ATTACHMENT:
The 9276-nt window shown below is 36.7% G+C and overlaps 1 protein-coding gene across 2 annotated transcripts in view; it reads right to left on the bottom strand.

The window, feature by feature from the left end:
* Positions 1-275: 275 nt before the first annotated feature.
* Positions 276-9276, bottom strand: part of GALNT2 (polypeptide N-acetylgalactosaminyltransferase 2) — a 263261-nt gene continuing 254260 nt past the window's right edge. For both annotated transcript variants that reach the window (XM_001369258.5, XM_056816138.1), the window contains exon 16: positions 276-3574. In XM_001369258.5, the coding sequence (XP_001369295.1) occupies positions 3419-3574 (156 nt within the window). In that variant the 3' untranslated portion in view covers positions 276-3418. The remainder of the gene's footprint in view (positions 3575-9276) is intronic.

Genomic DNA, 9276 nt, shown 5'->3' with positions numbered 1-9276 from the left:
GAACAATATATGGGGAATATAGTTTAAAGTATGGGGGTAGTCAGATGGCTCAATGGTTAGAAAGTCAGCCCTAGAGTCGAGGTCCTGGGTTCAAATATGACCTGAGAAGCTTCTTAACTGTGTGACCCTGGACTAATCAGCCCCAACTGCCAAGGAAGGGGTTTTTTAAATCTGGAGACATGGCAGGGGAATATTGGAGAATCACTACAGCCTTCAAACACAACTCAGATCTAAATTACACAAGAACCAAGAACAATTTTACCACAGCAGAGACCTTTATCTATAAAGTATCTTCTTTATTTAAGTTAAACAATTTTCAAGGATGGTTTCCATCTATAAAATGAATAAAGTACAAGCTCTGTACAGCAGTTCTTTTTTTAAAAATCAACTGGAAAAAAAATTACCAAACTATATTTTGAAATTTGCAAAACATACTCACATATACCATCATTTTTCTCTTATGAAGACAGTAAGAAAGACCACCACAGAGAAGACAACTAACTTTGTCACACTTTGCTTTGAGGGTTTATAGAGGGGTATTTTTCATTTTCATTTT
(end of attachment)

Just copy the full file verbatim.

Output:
The 9276-nt window shown below is 36.7% G+C and overlaps 1 protein-coding gene across 2 annotated transcripts in view; it reads right to left on the bottom strand.

The window, feature by feature from the left end:
* Positions 1-275: 275 nt before the first annotated feature.
* Positions 276-9276, bottom strand: part of GALNT2 (polypeptide N-acetylgalactosaminyltransferase 2) — a 263261-nt gene continuing 254260 nt past the window's right edge. For both annotated transcript variants that reach the window (XM_001369258.5, XM_056816138.1), the window contains exon 16: positions 276-3574. In XM_001369258.5, the coding sequence (XP_001369295.1) occupies positions 3419-3574 (156 nt within the window). In that variant the 3' untranslated portion in view covers positions 276-3418. The remainder of the gene's footprint in view (positions 3575-9276) is intronic.

Genomic DNA, 9276 nt, shown 5'->3' with positions numbered 1-9276 from the left:
GAACAATATATGGGGAATATAGTTTAAAGTATGGGGGTAGTCAGATGGCTCAATGGTTAGAAAGTCAGCCCTAGAGTCGAGGTCCTGGGTTCAAATATGACCTGAGAAGCTTCTTAACTGTGTGACCCTGGACTAATCAGCCCCAACTGCCAAGGAAGGGGTTTTTTAAATCTGGAGACATGGCAGGGGAATATTGGAGAATCACTACAGCCTTCAAACACAACTCAGATCTAAATTACACAAGAACCAAGAACAATTTTACCACAGCAGAGACCTTTATCTATAAAGTATCTTCTTTATTTAAGTTAAACAATTTTCAAGGATGGTTTCCATCTATAAAATGAATAAAGTACAAGCTCTGTACAGCAGTTCTTTTTTTAAAAATCAACTGGAAAAAAAATTACCAAACTATATTTTGAAATTTGCAAAACATACTCACATATACCATCATTTTTCTCTTATGAAGACAGTAAGAAAGACCACCACAGAGAAGACAACTAACTTTGTCACACTTTGCTTTGAGGGTTTATAGAGGGGTATTTTTCATTTTCATTTT